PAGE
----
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A good night’s sleep helps. Now back to the task at hand. The number of strips has been determined. Now it is time to see how efficiently I can get them cut.
As with just about everything with quilting there are several different ways to accomplish any task. When you are cutting strips the first thing most of us think of is to simply take our rotary cutter and ruler and just repetitively make the cuts. Some people are confident enough to layer multiple fabrics and cut a number of strips at once. Others prefer to ensure accuracy and just do one strip at a time. The key to rotary cutting is to use your ruler to achieve an accurate measurement, not your cutting mat. One issue with cutting mats is developing ruts due to overuse. If you routinely use the same lines on the mat to cut specific sizes (example 2.5″, 5″, 7.5″ etc.) the repetitive motion will, over time cut grooves into the best self-healing mat. This falls under the category of ‘Ask me how I know’.
I have also found that covering the strip to be cut off with my ruler ensures that if my rotary cutter veers off course and I create a miscut I can clean up the mistake without having ruined the piece that I need for my project. For this project I need 98 strips. That is a lot of rotary cutting and potentially a fair amount of minor variation in the strip width depending upon how accurately I cut the strips. I do have another option.
Die cutting strips is a very efficient means of rapidly producing a large number of uniform pieces very quickly. We have a Sizzix Big Shot Pro at the shop which I will use to cut lots of strips simultaneously. Using the 2-1/2″ strip die I can cut 4 strips across and up to 8 layers. Since I am working with fat quarters I will cut the 6 strips that I need from the light fabrics by folding the fabric back onto itself. I will cut 3 fat quarters at a time. There will be some waste, but being a generally frugal person (at least where my fabric is concerned) I will save the leftover piece for a future project. Also, while I could cut 4 fat quarters at a time, due to the way I was layering them I simply decided to only do three. Mathematically it also worked out well. I did one FQ to test how I wanted to cut them. Once I was confidant about my approach and layering I was able to do three sets of three light FQs to get the light strips I needed. With the light sets done I moved on to the medium and darks.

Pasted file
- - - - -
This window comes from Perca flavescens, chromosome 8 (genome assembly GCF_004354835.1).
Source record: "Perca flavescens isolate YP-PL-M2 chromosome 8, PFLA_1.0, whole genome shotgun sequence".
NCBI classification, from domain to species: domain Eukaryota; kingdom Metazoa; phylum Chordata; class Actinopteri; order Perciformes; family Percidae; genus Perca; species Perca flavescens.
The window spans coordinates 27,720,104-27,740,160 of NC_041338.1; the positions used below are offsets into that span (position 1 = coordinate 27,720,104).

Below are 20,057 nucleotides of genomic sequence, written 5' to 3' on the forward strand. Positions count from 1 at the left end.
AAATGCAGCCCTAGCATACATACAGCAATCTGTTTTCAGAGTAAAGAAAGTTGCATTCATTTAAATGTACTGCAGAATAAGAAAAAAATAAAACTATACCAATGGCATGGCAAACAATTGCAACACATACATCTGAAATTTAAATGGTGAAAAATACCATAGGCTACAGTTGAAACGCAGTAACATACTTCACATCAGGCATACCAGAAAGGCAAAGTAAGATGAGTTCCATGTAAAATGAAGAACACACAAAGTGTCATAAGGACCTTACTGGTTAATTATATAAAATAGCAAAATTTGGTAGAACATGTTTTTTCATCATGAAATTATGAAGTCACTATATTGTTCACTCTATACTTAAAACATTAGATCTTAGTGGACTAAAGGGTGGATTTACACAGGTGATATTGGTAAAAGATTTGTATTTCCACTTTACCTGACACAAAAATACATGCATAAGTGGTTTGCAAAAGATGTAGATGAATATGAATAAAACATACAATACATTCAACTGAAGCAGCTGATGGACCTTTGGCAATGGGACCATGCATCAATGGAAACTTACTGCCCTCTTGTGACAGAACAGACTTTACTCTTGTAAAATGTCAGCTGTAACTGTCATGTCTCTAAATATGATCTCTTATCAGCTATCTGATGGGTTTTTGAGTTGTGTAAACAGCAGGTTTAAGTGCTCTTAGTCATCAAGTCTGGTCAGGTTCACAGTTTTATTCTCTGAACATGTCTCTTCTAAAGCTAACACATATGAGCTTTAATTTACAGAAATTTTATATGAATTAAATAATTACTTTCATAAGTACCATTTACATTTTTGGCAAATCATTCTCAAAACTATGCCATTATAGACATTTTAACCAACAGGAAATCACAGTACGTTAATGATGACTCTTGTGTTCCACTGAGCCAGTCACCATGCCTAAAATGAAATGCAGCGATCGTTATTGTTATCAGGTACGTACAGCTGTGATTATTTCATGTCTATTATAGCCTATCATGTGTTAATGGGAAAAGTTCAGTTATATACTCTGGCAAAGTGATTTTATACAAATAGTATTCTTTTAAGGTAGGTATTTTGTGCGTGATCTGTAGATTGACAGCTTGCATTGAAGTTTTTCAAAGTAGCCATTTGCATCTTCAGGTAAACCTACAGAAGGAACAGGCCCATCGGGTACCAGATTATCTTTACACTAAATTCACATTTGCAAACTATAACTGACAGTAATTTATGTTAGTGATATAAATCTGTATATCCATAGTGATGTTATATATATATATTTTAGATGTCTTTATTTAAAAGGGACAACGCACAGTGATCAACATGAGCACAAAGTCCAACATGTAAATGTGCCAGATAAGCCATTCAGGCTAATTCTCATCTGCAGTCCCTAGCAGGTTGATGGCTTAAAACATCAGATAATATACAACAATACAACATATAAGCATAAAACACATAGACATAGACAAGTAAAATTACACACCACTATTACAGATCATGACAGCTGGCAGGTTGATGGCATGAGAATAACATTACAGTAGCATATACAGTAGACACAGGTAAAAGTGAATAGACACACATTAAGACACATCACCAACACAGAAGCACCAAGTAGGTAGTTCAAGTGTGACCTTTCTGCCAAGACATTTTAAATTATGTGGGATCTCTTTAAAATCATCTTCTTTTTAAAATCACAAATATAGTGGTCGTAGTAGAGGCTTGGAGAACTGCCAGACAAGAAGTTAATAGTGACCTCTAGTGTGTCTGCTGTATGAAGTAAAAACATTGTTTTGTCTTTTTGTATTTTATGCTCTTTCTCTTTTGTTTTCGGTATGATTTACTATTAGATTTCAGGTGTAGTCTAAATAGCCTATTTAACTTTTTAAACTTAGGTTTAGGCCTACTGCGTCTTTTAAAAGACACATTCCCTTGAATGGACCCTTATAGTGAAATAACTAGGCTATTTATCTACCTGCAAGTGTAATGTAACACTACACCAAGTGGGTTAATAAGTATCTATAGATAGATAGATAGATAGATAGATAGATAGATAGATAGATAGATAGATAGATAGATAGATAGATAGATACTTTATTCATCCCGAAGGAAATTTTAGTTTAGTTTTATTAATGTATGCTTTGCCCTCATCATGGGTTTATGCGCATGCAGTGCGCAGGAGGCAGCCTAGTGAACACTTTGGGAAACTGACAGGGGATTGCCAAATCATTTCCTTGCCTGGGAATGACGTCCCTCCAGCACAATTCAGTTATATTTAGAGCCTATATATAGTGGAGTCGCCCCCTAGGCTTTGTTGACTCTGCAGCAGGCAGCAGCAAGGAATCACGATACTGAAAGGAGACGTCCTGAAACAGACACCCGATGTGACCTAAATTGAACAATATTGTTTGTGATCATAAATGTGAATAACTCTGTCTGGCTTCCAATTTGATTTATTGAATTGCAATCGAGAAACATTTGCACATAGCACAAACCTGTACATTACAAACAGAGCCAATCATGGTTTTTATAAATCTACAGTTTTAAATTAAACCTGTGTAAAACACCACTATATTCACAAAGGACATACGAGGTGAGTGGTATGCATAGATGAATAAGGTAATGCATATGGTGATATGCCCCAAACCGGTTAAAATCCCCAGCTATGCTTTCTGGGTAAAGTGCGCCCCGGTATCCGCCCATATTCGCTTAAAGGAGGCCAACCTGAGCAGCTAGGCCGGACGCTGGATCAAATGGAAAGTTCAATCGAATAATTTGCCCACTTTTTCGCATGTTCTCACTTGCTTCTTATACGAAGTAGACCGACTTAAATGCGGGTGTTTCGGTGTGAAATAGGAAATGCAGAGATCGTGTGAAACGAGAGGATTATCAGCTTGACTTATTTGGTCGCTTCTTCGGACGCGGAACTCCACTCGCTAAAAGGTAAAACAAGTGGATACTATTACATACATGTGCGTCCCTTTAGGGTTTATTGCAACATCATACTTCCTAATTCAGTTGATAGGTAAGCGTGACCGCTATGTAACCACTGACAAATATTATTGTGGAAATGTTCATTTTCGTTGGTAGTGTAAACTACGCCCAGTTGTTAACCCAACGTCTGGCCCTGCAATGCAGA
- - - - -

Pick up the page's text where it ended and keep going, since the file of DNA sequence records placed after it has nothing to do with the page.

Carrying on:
As I only planned to cut 4 strips of each of the medium and dark fabrics I layered my FQs and used my rotary cutter to precut the larger strip that I would put through my die cutter. With the stack set to go I cut 24 strips in one quick pass.
I know, the math doesn’t add up to the required 98 strips. Several of the original pieces (including the focus fabric) are not fat quarters. Those pieces I individually rotary cut rather than try to first get them to a size that was uniform with my FQs. Sometimes it is just easier and faster to manage exceptions on a case by case basis rather than try to get them to fit a preconceived mold.
Now that my strips are all cut, I will be assembling them into 4 fabric sets. Tune in tomorrow for a full report on how that went and see what choices were made to balance the colors, prints and shades!